By the way, most of their stuff is that creepy- and the stuff that isn't is an awesome cross between steampunk and World War I science fiction.

On another note, Scibor is releasing a strong addition to their "Celtic SciFi" range. I think it goes without saying that this mini would make a great Space Marine captain to the right chapter. Space Wolves come to mind.

Thursday, April 22, 2010

I recently painted up a third set of Space Hulk miniatures. I've now painted three sets of Terminators, and Two full sets of Genestealers (and I still haven't done my own).

I've been playing Space Hulk quite a bit too, and I'm really excited to try out some of the older 1st edition supplements (Deathwing had rules for a Terminator Captain, and there are rules that I've found for playing groups of Power Armored marines and even Imperial Guard).

Anyway, here are the latest set of painted miniatures:

Monday, April 19, 2010

Garden Ninja email is down

The Garden Ninja store is currently having some problems, and the email function is not working correctly.

If you have emailed me any time in the past ten days and I have not answered, please email me directly. You can reach me through email at:

drew at

I'm very sorry for any problems this has caused.

Thursday, April 15, 2010

Wyrd Miniatures has just posted up their April releases for Malifaux. And they've kept up their hard work, and are once more offering us some of the creepiest miniatures in the business.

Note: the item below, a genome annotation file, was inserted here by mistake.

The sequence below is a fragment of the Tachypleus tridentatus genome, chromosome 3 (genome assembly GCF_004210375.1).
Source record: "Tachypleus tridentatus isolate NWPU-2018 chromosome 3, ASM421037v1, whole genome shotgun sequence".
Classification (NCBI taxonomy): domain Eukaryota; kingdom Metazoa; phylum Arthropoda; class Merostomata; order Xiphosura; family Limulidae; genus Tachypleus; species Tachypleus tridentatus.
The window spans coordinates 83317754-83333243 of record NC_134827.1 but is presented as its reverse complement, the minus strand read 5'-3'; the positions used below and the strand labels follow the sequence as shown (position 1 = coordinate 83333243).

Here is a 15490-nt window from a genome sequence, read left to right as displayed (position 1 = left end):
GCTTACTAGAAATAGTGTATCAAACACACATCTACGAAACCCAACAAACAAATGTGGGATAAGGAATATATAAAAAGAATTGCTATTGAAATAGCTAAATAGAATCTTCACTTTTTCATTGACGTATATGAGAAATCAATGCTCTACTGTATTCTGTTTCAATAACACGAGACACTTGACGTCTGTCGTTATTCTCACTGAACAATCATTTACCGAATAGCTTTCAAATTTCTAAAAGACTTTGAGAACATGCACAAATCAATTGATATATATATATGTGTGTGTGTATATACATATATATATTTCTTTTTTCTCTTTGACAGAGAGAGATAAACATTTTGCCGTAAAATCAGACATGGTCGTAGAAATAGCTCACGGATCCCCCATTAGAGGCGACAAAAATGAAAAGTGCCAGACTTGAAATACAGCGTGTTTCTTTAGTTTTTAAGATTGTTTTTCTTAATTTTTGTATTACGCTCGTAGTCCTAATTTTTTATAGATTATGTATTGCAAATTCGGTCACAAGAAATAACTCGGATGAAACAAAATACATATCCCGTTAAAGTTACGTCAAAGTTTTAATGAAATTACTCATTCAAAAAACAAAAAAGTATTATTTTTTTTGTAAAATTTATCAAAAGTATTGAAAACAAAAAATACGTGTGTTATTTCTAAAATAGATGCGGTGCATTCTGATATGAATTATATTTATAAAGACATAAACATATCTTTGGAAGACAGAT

The new releases are:

Enslaved Nephilim
Hollow Waif
Malifaux Child

I haven't played Malifaux, so I can't really recommend the game, but if put even half the work into their rules set as they do into their miniatures, it's got to be terrific.

Wednesday, April 14, 2010

Battle Damage

It was pointed out to me recently that I've never made a post talking about how I paint battle damage. Damage is a multi-stepped process, but there are a lot of places for you to make choices.

First off, you have to choose where to put damage on your mini, and what kind of pattern to follow. You are looking for that zen combination of realistic looking effects, and what will support your mini's composition. For realism, the areas that are most susceptible to damage are the hard edges of the mini. Any edge of metal plates are more likely to get scuffed. Also, there is more likely going to be some damage on the lower parts of the mini (near tank treads or feet) as these areas are likely to get worn and scuffed on rocks and terrain.